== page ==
- BIOL 871P - Methods in Secondary Science Teaching - 3 hours
- An examination of current developments in curricula, methods, and materials. Laboratory time arranged. Offered on-campus, Fall
- BIOL 872P - Fresh Water Biology - 4 hours
- Characteristics of inland waters, the forces and processes which mold and maintain the integrity of these waters, and the
interrelationships between the physical factors and the organism inhabiting the environment with a focus on classification,
anatomy, distribution, ecology, physiology and management of fishes. Three hours of laboratory or field work each week. Offered
on-campus, Fall of even-numbered years.
- BIOL 873P - Ornithology - 3 hours
- An introduction to birds: emphasis on bird identification skills, behavior, classification, ecology, and physiology. Three
hours of laboratory or field work each week. Offered on-campus, Spring of even-numbered years.
- BIOL 874P - Mammalogy - 3 hours
- Introduction to mammals: ecology, classification, physiology, and behavior. Three-hour laboratory per week for preparation and
identification of specimens. Offered on-campus, Fall of even-numbered years.
- BIOL 875 - Internship in Biology - 1-9 hours
- Taken as part of the professional semester. Emphasizes the professional development of the individual.
- BIOL 876 - Natural Science Curriculum - 3 hours
- A discussion of the natural science curriculum, with emphasis on scientific literacy and the alignment of curricula with state
and national standards and benchmarks. Offered online, Spring only.
- BIOL 880 - Seminar - 1 hour
- A discussion of selected topics in a seminar format. Offered on-campus, Fall and Spring semesters.
- BIOL 881 - Current Issues in Biology - 1 hour
- Students participate in online discussion of selected topics in a seminar format. This course is repeatable for up to 3 credit
hours. Offered online, every semester.
- BIOL 882P - Seminar in Molecular Biology - 1 hour
- Prereq: BIOL 360* or permission of instructor
An in-depth discussion of current topics in molecular biology. Guest speakers, faculty and students will give presentations
weekly. Some presentations will consist of the students reading an assigned paper followed by an oral presentation of its
contents. Student participants are expected to read all journal articles presented, whether they are presenting or not. This
course does not serve as a substitute for BIOL 880 Seminar. Offered on-campus, every semester.
- BIOL 883 - Aquatic Trophic Ecology - 3 hours
- This course was developed to provide a thorough examination of the interactions between abiotic and biotic components of
freshwater ecosystems incorporating both theoretical and applied aspects of aquatic food web management. Major themes of the
course will include nutrient cycling, trophic state and eutrophication, predation and food webs, and fisheries ecology. Selected
scientific literature and text readings will stress professional differences of opinion during discussion of topics, which is
intended to guide students toward an understanding that ecological principles rarely are simple and that current dogma can at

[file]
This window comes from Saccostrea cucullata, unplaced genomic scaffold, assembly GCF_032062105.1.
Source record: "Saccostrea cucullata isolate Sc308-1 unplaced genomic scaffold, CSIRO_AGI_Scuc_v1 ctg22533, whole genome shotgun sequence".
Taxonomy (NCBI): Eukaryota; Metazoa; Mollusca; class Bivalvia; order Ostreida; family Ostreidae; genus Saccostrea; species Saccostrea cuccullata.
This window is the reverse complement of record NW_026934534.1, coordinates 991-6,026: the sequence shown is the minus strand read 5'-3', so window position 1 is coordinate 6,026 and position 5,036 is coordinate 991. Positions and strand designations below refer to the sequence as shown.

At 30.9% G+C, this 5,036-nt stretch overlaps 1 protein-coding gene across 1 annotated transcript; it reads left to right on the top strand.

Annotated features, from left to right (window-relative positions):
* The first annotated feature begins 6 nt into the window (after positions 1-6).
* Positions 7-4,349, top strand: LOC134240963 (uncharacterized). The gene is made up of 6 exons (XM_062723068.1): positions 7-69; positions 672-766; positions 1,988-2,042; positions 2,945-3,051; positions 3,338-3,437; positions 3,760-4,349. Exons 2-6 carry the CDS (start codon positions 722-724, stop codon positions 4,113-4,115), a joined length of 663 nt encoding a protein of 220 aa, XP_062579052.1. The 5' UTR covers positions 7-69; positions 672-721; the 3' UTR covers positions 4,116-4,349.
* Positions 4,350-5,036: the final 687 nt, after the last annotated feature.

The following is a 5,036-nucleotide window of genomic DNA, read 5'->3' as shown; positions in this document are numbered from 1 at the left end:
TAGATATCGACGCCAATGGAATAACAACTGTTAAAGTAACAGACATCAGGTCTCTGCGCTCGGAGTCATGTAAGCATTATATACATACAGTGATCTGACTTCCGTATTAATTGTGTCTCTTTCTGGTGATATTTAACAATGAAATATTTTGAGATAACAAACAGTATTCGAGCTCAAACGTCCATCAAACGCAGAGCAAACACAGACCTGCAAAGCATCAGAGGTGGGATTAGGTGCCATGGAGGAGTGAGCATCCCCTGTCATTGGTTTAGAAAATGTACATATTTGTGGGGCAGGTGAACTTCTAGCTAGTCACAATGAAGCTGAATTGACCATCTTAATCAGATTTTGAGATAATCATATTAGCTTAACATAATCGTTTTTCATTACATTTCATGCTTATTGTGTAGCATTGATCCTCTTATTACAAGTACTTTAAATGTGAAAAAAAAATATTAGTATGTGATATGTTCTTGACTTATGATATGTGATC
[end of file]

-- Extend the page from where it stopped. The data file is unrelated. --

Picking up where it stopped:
times be incorrect or incomplete. Finally, this course is directed at improving student communication (written and electronic
information/technology based) and critical thinking skills. Offered online, Fall of odd-numbered years.
- BIOL 884 - Freshwater Management Techniques - 3 hours
- Through videotaped lectures, reading and writing assignments, and on-line discussions, students will be introduced to both
freshwater ecosystems and fishery management. Students will learn to analyze freshwater management problems using multiple
techniques, to suggest alternative approaches, and to identify consequences of those approaches. Offered online, Spring of
odd-numbered years or on demand.
- BIOL 885P - Molecular Genetics - 3 hours
- An in-depth study of gene structure and replication in prokaryotes and eukaryotes. Gene function in developing and
differentiated cells will also be studied in detail.
- BIOL 886 - Sexual Selection - 1 hour
- Small group discussions will be used to discuss readings on the role of sexual selection in evolution. Offered online, Spring
of odd-numbered years.
- BIOL 887 - Fisheries Ecology - 3 hours
- This course was developed to provide a thorough examination of both theoretical and applied aspects of fisheries ecology.
Major themes of the course will include individual ecology (feeding, growth, and reproduction), population ecology, and
community ecology (predation and competition). Selected scientific literature and text readings will stress professional
differences of opinion during discussion of topics, which is intended to guide students toward an understanding that ecological
principles rarely are simple and that current dogma can at times be incorrect or incomplete. Finally, this course is directed
at improving student communication (written and electronic information/technology based) and critical thinking skills.
- BIOL 896 - Thesis - 3-6 hours
- Offered on-campus, every semester.
* This course is the immediate prerequisite. Other preparation is required prior to this immediate prerequisite.
21 Jun 2011